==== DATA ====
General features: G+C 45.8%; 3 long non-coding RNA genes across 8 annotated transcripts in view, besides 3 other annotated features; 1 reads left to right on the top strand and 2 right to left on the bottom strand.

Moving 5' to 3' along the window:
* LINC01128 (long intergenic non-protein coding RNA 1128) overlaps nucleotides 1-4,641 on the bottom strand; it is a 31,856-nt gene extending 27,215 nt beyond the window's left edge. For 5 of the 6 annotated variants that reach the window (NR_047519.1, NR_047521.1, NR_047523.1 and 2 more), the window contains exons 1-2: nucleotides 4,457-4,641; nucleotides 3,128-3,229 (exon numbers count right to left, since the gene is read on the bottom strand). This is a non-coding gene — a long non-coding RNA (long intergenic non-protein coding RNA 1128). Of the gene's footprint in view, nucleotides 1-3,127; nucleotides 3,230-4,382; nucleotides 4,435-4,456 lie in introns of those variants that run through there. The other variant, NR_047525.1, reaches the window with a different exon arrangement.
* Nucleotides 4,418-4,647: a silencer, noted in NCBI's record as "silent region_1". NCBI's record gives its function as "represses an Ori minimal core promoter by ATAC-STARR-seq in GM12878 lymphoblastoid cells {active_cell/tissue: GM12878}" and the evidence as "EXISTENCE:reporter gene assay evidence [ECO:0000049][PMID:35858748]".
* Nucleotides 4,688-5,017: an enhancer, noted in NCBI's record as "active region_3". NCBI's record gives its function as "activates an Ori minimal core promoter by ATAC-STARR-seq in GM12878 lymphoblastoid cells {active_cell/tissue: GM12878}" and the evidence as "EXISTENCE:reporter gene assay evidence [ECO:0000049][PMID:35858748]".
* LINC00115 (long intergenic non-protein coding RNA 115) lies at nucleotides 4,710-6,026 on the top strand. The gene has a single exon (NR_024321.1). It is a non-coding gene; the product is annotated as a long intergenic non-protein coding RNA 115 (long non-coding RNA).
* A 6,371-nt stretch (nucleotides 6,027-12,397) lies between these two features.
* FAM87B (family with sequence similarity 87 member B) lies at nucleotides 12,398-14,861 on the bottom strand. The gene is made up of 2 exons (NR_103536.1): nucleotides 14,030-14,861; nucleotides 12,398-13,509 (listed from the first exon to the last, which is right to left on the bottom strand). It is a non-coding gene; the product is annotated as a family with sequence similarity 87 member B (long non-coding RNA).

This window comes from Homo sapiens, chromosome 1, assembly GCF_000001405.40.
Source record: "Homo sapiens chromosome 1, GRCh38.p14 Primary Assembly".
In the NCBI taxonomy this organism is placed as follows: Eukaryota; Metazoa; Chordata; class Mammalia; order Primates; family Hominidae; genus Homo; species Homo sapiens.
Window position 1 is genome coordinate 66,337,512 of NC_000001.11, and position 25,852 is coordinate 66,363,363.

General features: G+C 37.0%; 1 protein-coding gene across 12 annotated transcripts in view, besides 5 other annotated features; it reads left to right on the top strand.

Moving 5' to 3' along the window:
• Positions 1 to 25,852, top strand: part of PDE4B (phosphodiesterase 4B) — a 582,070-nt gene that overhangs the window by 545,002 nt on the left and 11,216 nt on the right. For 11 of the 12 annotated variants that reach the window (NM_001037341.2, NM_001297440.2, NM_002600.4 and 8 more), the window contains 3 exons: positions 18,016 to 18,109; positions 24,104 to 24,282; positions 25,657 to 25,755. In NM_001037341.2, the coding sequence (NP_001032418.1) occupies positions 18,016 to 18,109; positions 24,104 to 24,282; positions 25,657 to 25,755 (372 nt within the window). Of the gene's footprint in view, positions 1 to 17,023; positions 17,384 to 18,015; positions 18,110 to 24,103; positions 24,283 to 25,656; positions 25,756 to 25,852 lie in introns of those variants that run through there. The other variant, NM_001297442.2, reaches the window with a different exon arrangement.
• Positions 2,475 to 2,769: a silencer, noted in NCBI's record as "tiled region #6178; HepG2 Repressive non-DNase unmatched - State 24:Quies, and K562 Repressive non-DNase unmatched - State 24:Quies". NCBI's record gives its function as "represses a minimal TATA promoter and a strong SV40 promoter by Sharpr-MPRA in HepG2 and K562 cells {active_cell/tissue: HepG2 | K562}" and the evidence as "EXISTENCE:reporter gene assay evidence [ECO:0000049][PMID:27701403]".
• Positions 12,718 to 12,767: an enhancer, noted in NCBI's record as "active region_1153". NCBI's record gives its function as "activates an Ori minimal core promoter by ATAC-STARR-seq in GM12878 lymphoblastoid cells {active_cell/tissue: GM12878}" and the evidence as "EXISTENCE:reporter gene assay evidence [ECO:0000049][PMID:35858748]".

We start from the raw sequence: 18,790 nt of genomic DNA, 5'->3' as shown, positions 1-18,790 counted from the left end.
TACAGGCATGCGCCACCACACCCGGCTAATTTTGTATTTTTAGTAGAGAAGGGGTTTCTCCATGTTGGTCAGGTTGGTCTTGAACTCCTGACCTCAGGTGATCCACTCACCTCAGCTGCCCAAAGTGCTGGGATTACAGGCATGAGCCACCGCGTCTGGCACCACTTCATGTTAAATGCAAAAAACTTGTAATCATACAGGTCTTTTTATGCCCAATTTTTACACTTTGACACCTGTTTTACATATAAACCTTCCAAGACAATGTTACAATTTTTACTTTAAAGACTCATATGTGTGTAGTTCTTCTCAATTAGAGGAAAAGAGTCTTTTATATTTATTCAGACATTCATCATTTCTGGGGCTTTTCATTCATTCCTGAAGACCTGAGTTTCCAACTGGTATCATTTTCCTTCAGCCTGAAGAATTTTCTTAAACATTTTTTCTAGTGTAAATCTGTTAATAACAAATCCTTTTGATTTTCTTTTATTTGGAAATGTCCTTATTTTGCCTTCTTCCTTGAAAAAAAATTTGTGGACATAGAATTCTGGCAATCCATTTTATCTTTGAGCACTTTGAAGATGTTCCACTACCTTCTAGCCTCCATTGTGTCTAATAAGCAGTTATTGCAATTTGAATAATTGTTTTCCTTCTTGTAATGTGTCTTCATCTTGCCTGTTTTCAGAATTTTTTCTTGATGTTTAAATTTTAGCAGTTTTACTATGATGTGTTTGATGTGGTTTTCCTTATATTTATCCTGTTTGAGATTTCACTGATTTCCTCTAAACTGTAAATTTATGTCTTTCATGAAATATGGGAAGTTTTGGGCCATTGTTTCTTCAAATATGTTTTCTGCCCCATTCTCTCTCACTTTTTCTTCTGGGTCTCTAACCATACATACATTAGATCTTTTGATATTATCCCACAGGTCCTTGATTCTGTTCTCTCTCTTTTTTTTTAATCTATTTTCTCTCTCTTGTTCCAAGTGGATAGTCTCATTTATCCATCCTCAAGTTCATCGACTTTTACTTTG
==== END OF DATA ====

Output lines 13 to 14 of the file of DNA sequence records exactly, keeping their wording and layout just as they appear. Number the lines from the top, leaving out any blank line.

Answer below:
General features: G+C 37.0%; 1 protein-coding gene across 12 annotated transcripts in view, besides 5 other annotated features; it reads left to right on the top strand.

Moving 5' to 3' along the window: